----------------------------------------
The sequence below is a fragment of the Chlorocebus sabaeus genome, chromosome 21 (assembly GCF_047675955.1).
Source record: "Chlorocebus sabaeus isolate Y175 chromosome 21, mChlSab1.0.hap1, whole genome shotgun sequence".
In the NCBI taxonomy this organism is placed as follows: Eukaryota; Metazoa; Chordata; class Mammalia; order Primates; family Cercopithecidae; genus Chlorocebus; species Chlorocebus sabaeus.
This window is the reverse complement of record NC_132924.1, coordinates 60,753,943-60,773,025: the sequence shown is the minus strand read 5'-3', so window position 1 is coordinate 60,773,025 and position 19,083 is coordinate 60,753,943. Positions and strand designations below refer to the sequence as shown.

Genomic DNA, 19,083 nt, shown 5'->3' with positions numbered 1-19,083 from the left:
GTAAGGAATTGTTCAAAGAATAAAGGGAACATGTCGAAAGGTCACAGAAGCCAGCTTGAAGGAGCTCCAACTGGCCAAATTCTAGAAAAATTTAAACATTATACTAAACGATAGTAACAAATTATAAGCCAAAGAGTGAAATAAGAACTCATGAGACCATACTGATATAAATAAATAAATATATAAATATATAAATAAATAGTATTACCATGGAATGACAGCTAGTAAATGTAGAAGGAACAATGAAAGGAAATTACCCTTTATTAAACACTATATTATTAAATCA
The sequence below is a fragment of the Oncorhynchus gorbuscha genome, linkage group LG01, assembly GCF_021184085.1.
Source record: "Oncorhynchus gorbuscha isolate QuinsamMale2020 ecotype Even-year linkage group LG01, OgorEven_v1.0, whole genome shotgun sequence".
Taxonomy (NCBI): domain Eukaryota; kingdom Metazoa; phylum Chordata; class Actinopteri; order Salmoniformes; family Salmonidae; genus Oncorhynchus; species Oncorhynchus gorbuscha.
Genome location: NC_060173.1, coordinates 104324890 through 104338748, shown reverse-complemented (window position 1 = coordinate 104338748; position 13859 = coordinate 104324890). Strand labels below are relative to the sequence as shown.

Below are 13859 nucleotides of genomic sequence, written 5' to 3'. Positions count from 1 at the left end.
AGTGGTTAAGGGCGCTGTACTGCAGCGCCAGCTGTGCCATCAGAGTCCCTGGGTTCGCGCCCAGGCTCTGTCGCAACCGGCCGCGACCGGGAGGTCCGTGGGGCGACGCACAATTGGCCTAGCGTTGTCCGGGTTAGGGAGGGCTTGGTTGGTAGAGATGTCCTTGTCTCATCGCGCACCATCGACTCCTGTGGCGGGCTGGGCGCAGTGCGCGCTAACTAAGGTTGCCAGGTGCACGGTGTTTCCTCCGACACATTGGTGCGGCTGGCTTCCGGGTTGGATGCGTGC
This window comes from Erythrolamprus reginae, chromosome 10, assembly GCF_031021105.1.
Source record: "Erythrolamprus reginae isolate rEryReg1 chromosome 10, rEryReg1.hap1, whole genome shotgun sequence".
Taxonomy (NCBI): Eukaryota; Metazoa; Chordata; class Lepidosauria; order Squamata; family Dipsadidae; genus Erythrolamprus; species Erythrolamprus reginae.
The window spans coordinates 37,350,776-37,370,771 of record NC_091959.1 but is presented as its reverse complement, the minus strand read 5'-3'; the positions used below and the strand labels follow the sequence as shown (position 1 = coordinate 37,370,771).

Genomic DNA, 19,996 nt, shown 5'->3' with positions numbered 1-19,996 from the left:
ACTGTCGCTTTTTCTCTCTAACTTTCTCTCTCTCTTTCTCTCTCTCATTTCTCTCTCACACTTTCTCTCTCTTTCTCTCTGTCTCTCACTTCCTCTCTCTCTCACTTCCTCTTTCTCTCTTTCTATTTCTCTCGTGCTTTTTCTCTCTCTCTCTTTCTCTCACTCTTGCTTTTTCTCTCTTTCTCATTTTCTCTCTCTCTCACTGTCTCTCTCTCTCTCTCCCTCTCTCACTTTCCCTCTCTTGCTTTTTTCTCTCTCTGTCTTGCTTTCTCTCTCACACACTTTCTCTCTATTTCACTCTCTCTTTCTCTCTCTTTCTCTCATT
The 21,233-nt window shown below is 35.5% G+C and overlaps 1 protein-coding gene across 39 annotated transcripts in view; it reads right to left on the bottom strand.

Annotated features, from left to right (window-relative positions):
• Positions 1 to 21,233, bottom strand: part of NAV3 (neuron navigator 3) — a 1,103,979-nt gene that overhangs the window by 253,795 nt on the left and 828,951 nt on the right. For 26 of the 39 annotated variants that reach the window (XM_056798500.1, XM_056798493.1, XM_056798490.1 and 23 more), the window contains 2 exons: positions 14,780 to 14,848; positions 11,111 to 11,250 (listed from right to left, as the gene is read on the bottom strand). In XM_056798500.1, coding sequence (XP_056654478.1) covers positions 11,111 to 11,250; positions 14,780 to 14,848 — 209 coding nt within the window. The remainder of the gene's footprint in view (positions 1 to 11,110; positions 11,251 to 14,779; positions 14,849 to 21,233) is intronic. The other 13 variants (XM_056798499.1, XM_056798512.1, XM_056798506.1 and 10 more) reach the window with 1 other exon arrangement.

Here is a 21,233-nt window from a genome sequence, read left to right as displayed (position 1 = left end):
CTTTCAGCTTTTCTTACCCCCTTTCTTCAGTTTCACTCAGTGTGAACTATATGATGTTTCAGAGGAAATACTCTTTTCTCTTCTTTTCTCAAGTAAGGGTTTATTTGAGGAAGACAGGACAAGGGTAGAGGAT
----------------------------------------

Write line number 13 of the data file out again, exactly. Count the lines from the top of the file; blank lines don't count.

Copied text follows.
This window comes from Erythrolamprus reginae, chromosome 10, assembly GCF_031021105.1.